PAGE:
Sunday, July 19, 2020

How CEOs think

Recently, Twitter was hacked. CEOs who read about this in the news ask how they can protect themselves from similar threats. The following tweet expresses our frustration with CEOs, that they don't listen to their own people, but instead want to buy a magic pill (a product) or listen to outside consultants (like Gartner). In this post, I describe how CEOs actually think.

Monday, July 13, 2020

In defense of open debate

Recently, Harper's published a Letter on Justice and Open Debate. It's a rather boring defense of liberalism and the norm of tolerating differing points of view. Mike Masnick wrote rebuttal on Techdirt. In this post, I'm going to rebut his rebuttal, writing a counter-counter-argument.

The Letter said that the norms of liberalism tolerate disagreement, and that these norms are under attack by increasing illiberalism on both sides, both the left and the right.

My point is this: Masnick avoids the rebutting the letter. He's recycling his arguments against right-wingers who want their speech coddled, rather than the addressing the concerns of (mostly) left-wingers worried about the fanaticism on their own side.

Tuesday, June 16, 2020

Apple ARM Mac rumors

The latest rumor is that Apple is going to announce Macintoshes based on ARM processors at their developer conference. I thought I'd write up some perspectives on this.

Sunday, May 31, 2020

What is Boolean?

My mother asks the following question, so I'm writing up a blogpost in response.
I am watching a George Boole bio on Prime but still don’t get it.
I started watching the first few minutes of the "Genius of George Boole" on Amazon Prime, and it was garbage. It's the typical content that's been dumbed-down so much that any useful content has been removed. It's the typical sort of hero worshipping biography that credits the subject with everything that it plausible can.

Tuesday, May 19, 2020

Securing work-at-home apps

In today's post, I answer the following question:
Our customer's employees are now using our corporate application while working from home. They are concerned about security, protecting their trade secrets. What security feature can we add for these customers?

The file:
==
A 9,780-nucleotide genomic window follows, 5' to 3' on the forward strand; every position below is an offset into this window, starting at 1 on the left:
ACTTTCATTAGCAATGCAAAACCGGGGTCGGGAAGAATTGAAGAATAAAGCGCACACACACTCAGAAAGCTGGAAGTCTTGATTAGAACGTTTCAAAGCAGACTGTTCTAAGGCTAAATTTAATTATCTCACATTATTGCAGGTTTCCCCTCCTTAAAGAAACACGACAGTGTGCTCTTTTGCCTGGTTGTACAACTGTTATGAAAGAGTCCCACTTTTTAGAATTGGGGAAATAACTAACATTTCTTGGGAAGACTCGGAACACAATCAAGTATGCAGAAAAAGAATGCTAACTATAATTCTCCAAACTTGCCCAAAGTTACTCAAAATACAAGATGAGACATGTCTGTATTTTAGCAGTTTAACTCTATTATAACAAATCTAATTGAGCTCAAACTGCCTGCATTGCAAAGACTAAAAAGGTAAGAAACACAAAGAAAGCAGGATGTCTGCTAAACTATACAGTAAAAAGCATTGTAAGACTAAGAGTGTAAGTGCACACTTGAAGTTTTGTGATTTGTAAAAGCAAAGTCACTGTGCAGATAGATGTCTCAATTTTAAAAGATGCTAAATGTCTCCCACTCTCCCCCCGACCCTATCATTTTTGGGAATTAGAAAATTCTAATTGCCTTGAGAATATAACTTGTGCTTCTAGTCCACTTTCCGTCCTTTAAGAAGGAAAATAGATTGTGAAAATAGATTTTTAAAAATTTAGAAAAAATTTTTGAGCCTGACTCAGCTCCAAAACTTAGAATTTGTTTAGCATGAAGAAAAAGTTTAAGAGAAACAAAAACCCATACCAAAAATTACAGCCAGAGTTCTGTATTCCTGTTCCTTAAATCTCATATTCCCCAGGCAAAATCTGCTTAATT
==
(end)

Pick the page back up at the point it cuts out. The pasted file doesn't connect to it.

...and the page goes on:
The tl;dr answer is this: don't add gimmicky features, but instead, take this opportunity to do security things you should already be doing, starting with a "vulnerability disclosure program" or "vuln program".

Wednesday, May 13, 2020

CISSP is at most equivalent to a 2-year associates degree

There are few college programs for "cybersecurity". Instead, people rely upon industry "certifications", programs that attempt to certify a person has the requisite skills. The most popular is known as the "CISSP". In the news today, European authorities decided a "CISSP was equivalent to a masters degree". I think this news is garbled. Looking into the details, studying things like "UK NARIK RQF level 11", it seems instead that equivalency isn't with master's "degrees" so much as with post-graduate professional awards and certifications that are common in industry. Even then, it places CISSP at too high a level: it's an entry level certification that doesn't require a college degree, and teaches students only familiarity with buzzwords used in the industry rather than the deeper level of understanding of how things work.

Thursday, April 02, 2020

About them Zoom vulns...

Today a couple vulnerabilities were announced in Zoom, the popular work-from-home conferencing app. Hackers can possibly exploit these to do evil things to you, such as steal your password. Because of the COVID-19, these vulns have hit the mainstream media. This means my non-techy friends and relatives have been asking about it. I thought I'd write up a blogpost answering their questions.

The short answer is that you don't need to worry about it. Unless you do bad things, like using the same password everywhere, it's unlikely to affect you. You should worry more about wearing pants on your Zoom video conferences in case you forget and stand up.